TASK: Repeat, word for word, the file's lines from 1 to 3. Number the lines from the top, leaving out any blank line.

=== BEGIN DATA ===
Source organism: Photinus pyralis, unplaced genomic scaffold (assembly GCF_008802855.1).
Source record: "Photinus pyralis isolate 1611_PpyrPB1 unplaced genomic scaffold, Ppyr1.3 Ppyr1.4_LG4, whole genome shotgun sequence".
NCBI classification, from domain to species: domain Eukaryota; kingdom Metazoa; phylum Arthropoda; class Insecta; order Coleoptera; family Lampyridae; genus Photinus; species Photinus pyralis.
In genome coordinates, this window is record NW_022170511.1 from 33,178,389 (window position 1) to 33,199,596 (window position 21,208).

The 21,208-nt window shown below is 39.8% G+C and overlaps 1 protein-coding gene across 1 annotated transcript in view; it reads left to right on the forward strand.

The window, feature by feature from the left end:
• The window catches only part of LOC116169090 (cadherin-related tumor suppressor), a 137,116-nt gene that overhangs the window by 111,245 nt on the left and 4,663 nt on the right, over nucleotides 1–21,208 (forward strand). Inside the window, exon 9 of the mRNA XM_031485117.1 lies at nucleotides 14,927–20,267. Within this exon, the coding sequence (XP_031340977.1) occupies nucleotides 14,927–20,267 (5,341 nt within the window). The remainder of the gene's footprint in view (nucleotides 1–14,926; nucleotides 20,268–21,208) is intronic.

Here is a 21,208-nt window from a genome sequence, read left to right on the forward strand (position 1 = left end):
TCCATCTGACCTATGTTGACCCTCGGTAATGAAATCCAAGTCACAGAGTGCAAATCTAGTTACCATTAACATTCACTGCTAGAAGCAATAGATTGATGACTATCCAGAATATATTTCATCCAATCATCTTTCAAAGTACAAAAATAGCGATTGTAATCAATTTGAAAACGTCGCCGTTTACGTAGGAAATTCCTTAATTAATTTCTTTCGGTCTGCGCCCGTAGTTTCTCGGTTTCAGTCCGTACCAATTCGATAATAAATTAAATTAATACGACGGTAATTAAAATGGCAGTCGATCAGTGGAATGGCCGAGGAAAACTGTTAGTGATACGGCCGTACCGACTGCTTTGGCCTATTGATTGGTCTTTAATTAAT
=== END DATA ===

Source organism: Photinus pyralis, unplaced genomic scaffold (assembly GCF_008802855.1).
Source record: "Photinus pyralis isolate 1611_PpyrPB1 unplaced genomic scaffold, Ppyr1.3 Ppyr1.4_LG4, whole genome shotgun sequence".
NCBI classification, from domain to species: domain Eukaryota; kingdom Metazoa; phylum Arthropoda; class Insecta; order Coleoptera; family Lampyridae; genus Photinus; species Photinus pyralis.